Clashes, global protests flare over death of Iranian woman Mahsa Amini
Amini died following arrest by morality police for 'unsuitable attire' earlier this month
Iranian riot police and security forces clashed with demonstrators in dozens of cities on Tuesday, state media and social media said, amid continuing protests over the death of a young Iranian woman in police custody.
Mahsa Amini, 22, from the Iranian Kurdish city of Saqez, was arrested earlier this month in Tehran for "unsuitable attire" by the morality police who enforce the Islamic Republic's strict dress code.
She died three days later in hospital after falling into a coma, sparking the first big show of opposition on Iran's streets since authorities crushed protests against a rise in gasoline prices in 2019.
Despite a growing death toll and a fierce crackdown by authorities using tear gas, clubs and, in some cases, live ammunition, videos posted on social media showed protesters calling for the fall of the clerical establishment while clashing with security forces in Tehran, Tabriz, Karaj, Qom, Yazd and many other Iranian cities.
State media branded the protesters "hypocrites, rioters, thugs and seditionists," while state television said police clashed with "rioters" in some cities and fired tear gas to disperse them.
Videos posted on social media from inside Iran showed protesters chanting, "Women, life, freedom," while women waved and burned their veils and cut off their hair.
Videos on Twitter showed protesters chanting "Death to the dictator," a reference to Iran's top authority Supreme Leader Ayatollah Ali Khamenei. In the Kurdish cities of Sanandaj and Sardasht, riot police fired at protesters, Twitter videos showed.
"I will kill those who killed my sister," chants of protesters could be heard in one of the videos from Tehran, while activist Twitter account 1500tasvir said: "The streets have become battlefields."
The videos and statements on social media could not be verified by Reuters.
Lawmaker slams protesters
Further videos on social media showed protests continuing in dozens of cities after nightfall on Tuesday. "Continuing shootings can be heard in Chabahar, Sistan and Baluchestan," 1500tasvir said on Twitter.
State media also reported the arrest of women's rights activist Faezeh Hashemi Rafsanjani, the daughter of a former Iranian president and founder of the Islamic Republic, for "inciting riots" in Tehran.
To make it difficult for protesters to post videos on social media, authorities have restricted internet access in several provinces, according to Internet blockage observatory NetBlocks and sources in Iran.
On Tuesday, a hard-line Iranian lawmaker slammed female protesters who have taken off mandatory headscarves as prostitutes, doubling down on the government stance amid the dramatic demonstrations.
The harsh language by Mahmoud Nabavian, a legislator from Tehran, was in sharp contrast to the appeal by a top cleric, Grand Ayatollah Hossein Nouri Hamadani, who on Sunday urged the government to listen to the people's demands.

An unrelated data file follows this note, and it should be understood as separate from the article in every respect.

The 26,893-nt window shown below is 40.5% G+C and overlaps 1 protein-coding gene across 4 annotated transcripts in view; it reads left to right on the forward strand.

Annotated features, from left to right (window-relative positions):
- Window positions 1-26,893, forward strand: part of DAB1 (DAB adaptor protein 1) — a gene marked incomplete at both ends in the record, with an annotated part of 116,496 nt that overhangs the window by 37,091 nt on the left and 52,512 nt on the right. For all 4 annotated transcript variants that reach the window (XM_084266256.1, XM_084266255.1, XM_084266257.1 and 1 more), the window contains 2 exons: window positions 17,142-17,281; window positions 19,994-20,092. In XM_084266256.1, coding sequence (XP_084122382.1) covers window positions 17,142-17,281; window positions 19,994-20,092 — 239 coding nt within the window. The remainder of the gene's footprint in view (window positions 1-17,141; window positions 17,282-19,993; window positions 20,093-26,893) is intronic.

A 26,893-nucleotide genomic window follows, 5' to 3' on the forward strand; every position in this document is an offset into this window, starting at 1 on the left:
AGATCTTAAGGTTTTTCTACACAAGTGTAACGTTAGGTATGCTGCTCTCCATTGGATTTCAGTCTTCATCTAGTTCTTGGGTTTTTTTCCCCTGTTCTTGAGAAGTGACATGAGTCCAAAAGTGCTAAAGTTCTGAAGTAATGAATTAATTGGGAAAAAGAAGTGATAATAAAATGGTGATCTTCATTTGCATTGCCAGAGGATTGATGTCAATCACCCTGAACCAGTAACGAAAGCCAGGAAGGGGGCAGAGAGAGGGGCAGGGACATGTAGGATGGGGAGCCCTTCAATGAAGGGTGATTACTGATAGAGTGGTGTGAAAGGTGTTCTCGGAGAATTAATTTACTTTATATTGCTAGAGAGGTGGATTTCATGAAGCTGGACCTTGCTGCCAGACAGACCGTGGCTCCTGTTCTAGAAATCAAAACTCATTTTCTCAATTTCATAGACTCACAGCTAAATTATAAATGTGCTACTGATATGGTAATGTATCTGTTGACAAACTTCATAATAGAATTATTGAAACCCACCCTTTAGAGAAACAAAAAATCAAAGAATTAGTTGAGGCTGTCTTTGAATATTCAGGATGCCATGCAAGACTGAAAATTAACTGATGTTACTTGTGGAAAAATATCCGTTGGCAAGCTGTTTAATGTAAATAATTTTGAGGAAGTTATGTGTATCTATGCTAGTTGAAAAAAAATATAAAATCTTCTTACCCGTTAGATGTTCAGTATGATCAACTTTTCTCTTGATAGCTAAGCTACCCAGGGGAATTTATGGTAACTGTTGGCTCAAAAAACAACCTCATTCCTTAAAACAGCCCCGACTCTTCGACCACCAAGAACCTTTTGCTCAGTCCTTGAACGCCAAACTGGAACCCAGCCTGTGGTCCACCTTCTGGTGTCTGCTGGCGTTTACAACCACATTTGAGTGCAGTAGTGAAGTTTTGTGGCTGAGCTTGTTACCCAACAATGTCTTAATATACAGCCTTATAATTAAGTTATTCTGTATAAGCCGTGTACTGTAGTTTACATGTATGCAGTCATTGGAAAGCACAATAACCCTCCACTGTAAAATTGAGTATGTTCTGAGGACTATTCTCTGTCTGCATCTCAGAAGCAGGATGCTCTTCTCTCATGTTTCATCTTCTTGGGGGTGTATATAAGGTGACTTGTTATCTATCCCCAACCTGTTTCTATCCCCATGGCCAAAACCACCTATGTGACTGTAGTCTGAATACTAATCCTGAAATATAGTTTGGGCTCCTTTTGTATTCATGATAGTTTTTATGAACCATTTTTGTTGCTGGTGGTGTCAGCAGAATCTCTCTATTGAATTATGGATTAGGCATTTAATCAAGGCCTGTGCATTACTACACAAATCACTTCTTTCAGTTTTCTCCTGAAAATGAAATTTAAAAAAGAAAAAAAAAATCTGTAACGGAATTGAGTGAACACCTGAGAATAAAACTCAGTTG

"These rioters are out to prostitute themselves," Nabavian was quoted as saying by the news website Fararu. He suggested that taking off the hijab, or headscarf, was akin to being naked in public to attract male attention.
Nabavian blamed both women and men taking part in the protests, saying they were guilty of "impurities" that need to be washed away.
Hamadani's tone was starkly different.
"It is necessary for officials to listen to people's demands and solve their problems and be sensitive to their rights," said the senior cleric, according to the state-run IRNA news agency.
Hundreds reportedly arrested
On Tuesday, a spokesperson for the UN High Commissioner for Human Rights called on Iranian authorities to "fully respect the rights to freedom of opinion, expression, peaceful assembly and association."
In a statement, Ravina Shamdasani said that reports indicated "hundreds have also been arrested, including human rights defenders, lawyers, civil society activists and at least 18 journalists."
"Thousands have joined anti-government demonstrations throughout the country over the past 11 days. Security forces have responded at times with live ammunition," the statement said.
Officials said 41 people, including members of the police and a pro-government militia, had died during the protests.
Meanwhile, the Iranian human rights group Hengaw said 18 people had been killed, 898 injured and more than 1,000 Kurdish protesters arrested in the last 10 days, but estimated that the real figures were higher.
"Between Monday and Friday, more than 70 women have been arrested in Iran's Kurdistan.… At least four of them are under age 18," Hengaw said Tuesday.
Iran's judiciary has set up special courts to try "rioters," according to state media.
Social media posts, along with some activists, have called for a nationwide strike. Several university teachers, celebrities and prominent soccer players have supported the protests against Amini's death, according to statements published by them on social media.
Students in several universities have refused to participate in classes. They staged protests against the widespread arrest of students and forceful encounters with security forces in universities.
Amini's death has drawn widespread international condemnation, and solidarity protests have erupted in Europe, the United States and in parts of the Middle East. In a predominantly Kurdish city in Syria, thousands of women took to the streets Monday, holding posters with Amini's photo.
Meanwhile, Iran has blamed "thugs" linked to "foreign enemies" for stirring up unrest. Tehran has accused the U.S. and some European countries of using the unrest to try to destabilize the Islamic Republic.
With files from The Associated Press